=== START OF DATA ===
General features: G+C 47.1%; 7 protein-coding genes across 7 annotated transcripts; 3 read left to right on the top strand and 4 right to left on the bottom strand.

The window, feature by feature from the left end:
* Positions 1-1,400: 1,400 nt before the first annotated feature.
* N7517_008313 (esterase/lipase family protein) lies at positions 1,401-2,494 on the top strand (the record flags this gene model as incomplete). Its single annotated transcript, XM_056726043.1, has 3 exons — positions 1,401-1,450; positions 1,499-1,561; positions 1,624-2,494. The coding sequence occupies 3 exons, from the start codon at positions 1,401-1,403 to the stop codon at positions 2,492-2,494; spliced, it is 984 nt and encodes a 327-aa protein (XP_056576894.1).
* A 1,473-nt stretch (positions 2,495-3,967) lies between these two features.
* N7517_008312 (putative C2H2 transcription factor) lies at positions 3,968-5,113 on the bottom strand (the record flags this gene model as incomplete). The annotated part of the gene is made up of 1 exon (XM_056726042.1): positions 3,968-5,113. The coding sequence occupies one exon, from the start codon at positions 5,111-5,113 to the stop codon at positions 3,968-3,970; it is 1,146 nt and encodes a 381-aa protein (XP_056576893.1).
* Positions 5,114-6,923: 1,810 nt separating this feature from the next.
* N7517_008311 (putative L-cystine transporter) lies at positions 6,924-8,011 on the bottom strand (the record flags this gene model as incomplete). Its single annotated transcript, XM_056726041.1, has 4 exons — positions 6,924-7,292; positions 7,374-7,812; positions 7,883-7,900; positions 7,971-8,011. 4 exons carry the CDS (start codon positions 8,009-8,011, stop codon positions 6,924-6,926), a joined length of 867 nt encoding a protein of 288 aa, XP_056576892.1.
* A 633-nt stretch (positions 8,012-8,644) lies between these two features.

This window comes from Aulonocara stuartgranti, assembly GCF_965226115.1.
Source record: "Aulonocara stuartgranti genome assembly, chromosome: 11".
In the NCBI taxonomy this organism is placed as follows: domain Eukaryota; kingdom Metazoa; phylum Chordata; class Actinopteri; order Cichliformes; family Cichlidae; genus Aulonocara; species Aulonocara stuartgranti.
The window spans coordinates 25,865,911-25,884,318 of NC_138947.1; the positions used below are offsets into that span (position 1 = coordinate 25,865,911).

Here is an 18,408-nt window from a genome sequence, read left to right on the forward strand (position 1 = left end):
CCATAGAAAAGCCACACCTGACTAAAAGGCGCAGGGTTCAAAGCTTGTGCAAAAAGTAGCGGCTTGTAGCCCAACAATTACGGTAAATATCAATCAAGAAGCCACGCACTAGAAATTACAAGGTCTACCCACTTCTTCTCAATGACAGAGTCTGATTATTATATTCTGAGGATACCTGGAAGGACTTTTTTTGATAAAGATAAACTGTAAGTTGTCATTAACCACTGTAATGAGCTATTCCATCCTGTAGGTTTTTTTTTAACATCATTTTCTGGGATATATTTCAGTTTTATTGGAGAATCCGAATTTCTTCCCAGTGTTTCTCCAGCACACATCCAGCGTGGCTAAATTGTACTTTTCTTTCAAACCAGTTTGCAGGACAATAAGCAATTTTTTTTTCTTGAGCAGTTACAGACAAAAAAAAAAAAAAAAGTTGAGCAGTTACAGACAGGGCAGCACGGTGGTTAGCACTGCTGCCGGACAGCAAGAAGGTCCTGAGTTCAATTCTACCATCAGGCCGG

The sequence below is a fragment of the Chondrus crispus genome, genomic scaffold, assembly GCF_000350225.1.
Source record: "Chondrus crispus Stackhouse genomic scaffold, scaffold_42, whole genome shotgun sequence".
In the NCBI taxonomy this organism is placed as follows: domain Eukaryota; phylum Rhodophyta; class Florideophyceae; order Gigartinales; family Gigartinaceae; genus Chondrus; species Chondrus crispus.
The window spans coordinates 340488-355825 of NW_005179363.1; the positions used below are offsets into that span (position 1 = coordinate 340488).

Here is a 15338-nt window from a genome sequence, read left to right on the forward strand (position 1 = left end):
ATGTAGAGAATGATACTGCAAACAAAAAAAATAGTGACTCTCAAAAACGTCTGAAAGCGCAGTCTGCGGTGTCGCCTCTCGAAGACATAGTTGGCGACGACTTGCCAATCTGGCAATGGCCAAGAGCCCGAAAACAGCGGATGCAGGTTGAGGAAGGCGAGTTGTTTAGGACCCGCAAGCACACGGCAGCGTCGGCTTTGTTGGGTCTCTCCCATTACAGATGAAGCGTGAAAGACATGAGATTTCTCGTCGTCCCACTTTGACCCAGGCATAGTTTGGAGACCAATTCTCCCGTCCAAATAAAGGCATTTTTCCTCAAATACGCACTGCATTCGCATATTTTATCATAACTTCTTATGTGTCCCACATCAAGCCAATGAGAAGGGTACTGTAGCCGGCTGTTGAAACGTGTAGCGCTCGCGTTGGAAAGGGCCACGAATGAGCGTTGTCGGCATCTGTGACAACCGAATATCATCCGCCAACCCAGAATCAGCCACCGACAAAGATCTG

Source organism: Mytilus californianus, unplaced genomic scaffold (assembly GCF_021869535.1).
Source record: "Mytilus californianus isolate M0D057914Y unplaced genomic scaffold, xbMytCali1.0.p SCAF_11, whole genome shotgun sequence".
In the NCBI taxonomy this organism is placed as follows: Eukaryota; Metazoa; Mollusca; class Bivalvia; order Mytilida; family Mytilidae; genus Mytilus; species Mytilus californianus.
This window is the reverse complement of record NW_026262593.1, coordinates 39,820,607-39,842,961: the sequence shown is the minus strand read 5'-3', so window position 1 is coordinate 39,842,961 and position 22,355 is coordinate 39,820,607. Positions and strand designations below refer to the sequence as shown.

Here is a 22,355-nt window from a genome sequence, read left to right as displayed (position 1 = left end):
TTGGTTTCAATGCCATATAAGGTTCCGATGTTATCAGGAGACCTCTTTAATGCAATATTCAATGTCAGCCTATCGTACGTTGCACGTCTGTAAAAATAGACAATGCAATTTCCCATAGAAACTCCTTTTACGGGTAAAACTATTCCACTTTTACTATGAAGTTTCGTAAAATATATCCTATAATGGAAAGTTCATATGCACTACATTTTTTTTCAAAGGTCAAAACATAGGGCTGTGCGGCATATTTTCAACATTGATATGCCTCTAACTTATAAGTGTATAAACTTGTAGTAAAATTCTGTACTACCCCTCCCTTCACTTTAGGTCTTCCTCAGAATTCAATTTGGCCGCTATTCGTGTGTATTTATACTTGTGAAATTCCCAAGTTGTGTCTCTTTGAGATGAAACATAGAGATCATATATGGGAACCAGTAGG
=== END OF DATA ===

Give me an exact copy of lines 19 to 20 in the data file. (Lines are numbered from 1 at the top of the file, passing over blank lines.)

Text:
The window spans coordinates 340488-355825 of NW_005179363.1; the positions used below are offsets into that span (position 1 = coordinate 340488).

Here is a 15338-nt window from a genome sequence, read left to right on the forward strand (position 1 = left end):